We seem to be in an age where technology has created an expectation within us that information will be delivered in short, compelling bites and we tend to believe that no one has time to read or ponder the nuances of a longer message.
Politicians are trained to speak in sound bites that can fit neatly into edited broadcast segments. The youth can arrange their entire social lives using txt shorthand (c U @ d pRT l8r?). Profound thoughts are delivered in a maximum of 140 characters.
So why do advertisers still use newspapers to talk to audiences using long copy? Surely this is counterintuitive to what we see being demonstrated around us in society every day? Who reads these ads?
It got us thinking about this when we saw this ad for Westpac’s new brand positioning which uses full pages to present the idea that they have been an integral component in building Australia to be the nation it is today.
Powerful and evocative stuff, but is it effective?
Ogilvy makes some very important points, which time again, we have seen borne out in our creative benchmarking research. To paraphrase the key points:
- A strong headline is crucial. Most people won’t read beyond it, but your genuine prospects will, as long as they are alerted to the content by the headline.
- Real prospects are hungry for information. If your content is of genuine interest, your ad will be read more thoroughly than short copy ads of broader appeal.
- Complex categories, require more complex messaging.
Ogilvy makes the comparison of a candy bar to a private plane, saying purchases that require a minimal level of commitment require less rationale to stimulate that purchase. Banking and finance are categories that most people find complex and require a high level of commitment and persuasion to follow through – worthy of longer consideration… and copy.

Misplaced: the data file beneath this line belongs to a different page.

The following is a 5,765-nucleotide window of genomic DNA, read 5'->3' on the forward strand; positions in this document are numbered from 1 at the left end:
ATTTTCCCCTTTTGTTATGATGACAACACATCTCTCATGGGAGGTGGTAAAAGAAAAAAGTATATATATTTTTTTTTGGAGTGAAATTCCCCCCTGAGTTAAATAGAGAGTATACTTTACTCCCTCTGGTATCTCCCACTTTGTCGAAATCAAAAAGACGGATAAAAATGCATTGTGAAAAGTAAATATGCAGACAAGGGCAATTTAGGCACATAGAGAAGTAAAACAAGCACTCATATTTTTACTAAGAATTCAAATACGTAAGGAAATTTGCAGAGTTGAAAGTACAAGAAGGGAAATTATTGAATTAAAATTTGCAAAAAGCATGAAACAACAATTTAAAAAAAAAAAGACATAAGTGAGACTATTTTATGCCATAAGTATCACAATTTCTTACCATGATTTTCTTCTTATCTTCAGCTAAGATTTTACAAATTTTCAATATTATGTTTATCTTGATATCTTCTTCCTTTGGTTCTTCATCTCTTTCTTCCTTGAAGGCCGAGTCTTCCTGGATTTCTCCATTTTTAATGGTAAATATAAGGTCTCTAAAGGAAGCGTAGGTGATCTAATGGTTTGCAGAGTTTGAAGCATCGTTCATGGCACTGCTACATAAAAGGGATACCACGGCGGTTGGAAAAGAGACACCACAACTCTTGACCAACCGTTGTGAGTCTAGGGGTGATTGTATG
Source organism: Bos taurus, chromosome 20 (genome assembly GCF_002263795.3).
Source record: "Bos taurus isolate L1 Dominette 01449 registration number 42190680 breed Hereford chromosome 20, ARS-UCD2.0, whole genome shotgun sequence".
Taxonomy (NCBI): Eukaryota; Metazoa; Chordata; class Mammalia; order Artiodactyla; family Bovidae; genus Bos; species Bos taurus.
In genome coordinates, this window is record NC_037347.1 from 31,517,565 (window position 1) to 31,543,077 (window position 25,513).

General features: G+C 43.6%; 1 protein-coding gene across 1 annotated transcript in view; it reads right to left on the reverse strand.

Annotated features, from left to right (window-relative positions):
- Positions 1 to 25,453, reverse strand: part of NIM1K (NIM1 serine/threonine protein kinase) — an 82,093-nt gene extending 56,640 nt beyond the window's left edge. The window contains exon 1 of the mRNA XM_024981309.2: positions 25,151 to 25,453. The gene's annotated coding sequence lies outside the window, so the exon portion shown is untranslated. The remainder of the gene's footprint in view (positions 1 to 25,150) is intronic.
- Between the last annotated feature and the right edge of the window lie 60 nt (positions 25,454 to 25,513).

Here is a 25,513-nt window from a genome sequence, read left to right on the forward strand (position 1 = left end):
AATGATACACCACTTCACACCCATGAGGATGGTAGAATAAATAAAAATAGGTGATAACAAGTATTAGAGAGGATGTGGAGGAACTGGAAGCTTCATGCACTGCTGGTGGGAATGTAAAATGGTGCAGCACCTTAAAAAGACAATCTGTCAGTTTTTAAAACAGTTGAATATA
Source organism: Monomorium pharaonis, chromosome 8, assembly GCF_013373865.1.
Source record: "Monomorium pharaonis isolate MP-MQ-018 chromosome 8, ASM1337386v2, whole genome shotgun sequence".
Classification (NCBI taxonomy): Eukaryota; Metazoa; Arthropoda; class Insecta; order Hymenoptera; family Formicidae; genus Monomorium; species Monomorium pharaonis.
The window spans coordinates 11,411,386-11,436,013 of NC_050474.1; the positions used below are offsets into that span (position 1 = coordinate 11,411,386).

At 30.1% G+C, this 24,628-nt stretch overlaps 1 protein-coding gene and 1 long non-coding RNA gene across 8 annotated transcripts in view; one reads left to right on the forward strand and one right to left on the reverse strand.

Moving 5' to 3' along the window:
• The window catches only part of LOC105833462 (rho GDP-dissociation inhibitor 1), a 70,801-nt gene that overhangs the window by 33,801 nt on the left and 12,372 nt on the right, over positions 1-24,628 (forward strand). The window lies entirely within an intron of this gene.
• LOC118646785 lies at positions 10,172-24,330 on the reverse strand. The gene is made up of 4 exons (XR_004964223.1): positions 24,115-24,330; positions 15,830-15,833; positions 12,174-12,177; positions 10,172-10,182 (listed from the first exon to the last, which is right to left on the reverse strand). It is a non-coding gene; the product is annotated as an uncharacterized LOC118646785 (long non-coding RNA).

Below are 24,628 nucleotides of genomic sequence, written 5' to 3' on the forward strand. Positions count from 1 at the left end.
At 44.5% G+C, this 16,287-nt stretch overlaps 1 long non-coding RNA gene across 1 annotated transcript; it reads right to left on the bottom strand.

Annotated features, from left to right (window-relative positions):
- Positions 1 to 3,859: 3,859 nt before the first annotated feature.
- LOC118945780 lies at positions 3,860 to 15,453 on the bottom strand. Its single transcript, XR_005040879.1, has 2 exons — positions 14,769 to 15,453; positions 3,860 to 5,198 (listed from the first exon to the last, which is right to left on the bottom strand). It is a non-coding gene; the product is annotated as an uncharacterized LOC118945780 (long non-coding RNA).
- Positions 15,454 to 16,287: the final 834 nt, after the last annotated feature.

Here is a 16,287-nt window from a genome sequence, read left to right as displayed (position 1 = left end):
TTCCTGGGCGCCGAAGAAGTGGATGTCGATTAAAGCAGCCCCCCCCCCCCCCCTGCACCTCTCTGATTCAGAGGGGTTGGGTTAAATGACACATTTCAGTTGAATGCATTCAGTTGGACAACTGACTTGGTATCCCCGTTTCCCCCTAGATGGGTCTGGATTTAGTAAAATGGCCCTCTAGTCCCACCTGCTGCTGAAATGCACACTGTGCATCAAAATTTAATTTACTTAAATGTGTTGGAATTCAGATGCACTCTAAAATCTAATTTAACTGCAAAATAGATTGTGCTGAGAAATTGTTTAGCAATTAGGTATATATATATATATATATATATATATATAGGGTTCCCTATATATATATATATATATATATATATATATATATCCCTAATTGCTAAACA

In 2011, we put together a brief report on a handful of long copy ads we’ve tested and what made them effective. Download it here: Research into long copy: a creative opportunity.
Generally speaking, long copy ads that are either clever or emotional have a better chance of being read by more readers than ads that are heavy on detail (these ads can work, but are for ‘prospects’ rather than about changing brand perceptions) . Long copy ads can deliver strongly to brand differentiation and renewed consumer appraisal. And the headline is the most important copy of all.
So does this make this Westpac newspaper ad effective? Hard to say (and we haven’t tested it). But the strategy behind it is interesting. It shows a commitment to newspapers and an understanding that only newspapers, can deliver the appropriate environment to run this type of message. It trusts that newspaper readers are the right people to ‘get it’ because this is ‘big picture’ stuff appealing to higher order human needs. And try as you might, you can’t get that across in a tweet or a txt.